In 1910, Carver included directions for work with nature studies and children’s gardens over twelve months. Selections from “January” suitable for nearly all southern states” included:
Begin in this month for spring gardening by breaking the ground very deeply and thoroughly
Clear off and destroy trash (plant debris) that might be a hiding place for noxious insects.
Cabbages can be put in hot beds, cold frames, or well-protected places.
Grape vines, fruit trees, hedges and ornamental trees should receive attention (pruning, fertilizing)
Both root and top grafting of trees should be done.
THF213314 / Pamphlet, "Nature Study and Children's Gardens," by George Washington Carver, circa 1910.
Carver illustrated his own publications, basing his botanical drawings on what he observed in his field work. He conveyed details that his readers needed to know, be they school children tending their gardens, or farm families trying to raise better crops.
THF213278 / Pamphlet, "Some Possibilities of the Cow Pea in Macon County, Alabama," by George Washington Carver, 1910 / page 12.
Edible wild botanicals, also known as weeds, appeared in late winter. Carver encouraged everyone from his students at Tuskegee to Henry Ford to consumer more wild greens year round, but especially in late winter when greens became a welcome respite from root crops and preserved meats which dominated winter fare. His pamphlet, Nature’s Garden for Victory and Peace, prepared during World War II, featured numerous drawings of edible wild botanicals, also called weeds. Americans could contribute to the war effort by diversifying their diets with these greens that sprouted in the woods during the late winter and early spring. Carver illustrated each wild green, including dandelion, wild lettuce, curled dock, lamb’s quarter, and pokeweed. Following the protocol used in botanical drawing, he credited the source, as he did with several illustrations identified as “after C.M. King.” This referenced the work of Charlotte M. King, who taught botanical drawing at Iowa State University during the time of Carver’s residency there, and who likely influenced Carver’s approach to botanical drawing. King’s original of the “Small Pepper Grass” drawing appeared in The Weed Flora of Iowa (1913), written by Carver’s mentor, botanist Louis Hermann Pammel.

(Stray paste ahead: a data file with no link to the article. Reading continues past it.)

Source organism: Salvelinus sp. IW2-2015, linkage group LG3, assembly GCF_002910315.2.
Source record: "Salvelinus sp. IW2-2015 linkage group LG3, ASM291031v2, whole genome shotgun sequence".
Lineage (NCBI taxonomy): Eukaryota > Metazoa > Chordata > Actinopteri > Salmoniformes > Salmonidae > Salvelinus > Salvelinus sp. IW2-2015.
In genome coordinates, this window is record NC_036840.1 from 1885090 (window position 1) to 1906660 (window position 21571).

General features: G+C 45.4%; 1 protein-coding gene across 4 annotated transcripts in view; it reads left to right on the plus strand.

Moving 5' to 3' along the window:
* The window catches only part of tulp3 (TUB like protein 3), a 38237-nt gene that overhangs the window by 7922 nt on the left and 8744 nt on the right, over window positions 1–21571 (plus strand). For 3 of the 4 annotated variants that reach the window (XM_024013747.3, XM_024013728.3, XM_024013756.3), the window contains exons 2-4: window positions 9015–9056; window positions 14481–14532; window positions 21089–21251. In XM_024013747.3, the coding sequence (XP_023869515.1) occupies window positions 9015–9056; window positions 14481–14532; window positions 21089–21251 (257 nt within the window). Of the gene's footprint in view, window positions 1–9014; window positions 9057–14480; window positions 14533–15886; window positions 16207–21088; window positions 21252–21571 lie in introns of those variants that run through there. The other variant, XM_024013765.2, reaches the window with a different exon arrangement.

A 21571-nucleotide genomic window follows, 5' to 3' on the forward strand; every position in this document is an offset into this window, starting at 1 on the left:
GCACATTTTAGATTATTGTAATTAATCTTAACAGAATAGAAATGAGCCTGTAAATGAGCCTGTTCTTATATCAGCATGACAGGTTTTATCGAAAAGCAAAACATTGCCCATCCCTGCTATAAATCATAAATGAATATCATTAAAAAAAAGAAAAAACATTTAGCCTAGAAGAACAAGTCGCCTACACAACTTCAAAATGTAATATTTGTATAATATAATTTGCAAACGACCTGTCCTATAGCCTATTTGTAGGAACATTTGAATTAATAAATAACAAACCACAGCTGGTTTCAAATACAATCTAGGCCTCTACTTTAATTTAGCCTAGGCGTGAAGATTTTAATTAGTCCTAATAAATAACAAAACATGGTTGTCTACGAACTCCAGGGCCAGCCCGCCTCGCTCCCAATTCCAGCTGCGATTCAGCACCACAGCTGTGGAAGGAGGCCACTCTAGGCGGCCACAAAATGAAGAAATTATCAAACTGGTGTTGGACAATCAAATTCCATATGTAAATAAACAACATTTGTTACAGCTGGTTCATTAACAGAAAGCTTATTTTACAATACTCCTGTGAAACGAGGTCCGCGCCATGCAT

THF213586 / Pamphlet, "Nature's Garden for Victory and Peace," by George Washington Carver, March 1942. To learn more about Carver, consult these biographies:
Hersey, Mark D. My Work is that of Conservation: An Environmental Biography of George Washington Carver. Athens: University of Georgia Press, 2011.
Kremer, Gary R. George Washington Carver: A Biography. Santa Barbara, Cal.: Greenwood, 2011.
Kremer, Gary R. ed. George Washington Carver in His Own Words. Columbia: University of Missouri Press, 1987.
McMurry, Linda O. George Washington Carver, Scientist and Symbol. New York: Oxford University Press, 1981.
To read more about Carver and Nature Study, see:
Carver, G. W. Progressive Nature Studies. (Tuskegee Institute Print, 1897), Digital copy available at Biodiversity Heritage Library, https://www.biodiversitylibrary.org/item/98621#page/132/mode/1up
Harbster, Jennifer. “George Washington Carver and Nature Study,” blog, March 2, 2015, https://blogs.loc.gov/inside_adams/2015/03/george-washington-carver-and-nature-study/
Debra A. Reid is Curator of Agriculture and the Environment at The Henry Ford. Deborah Evans is Master Presenter at The Henry Ford.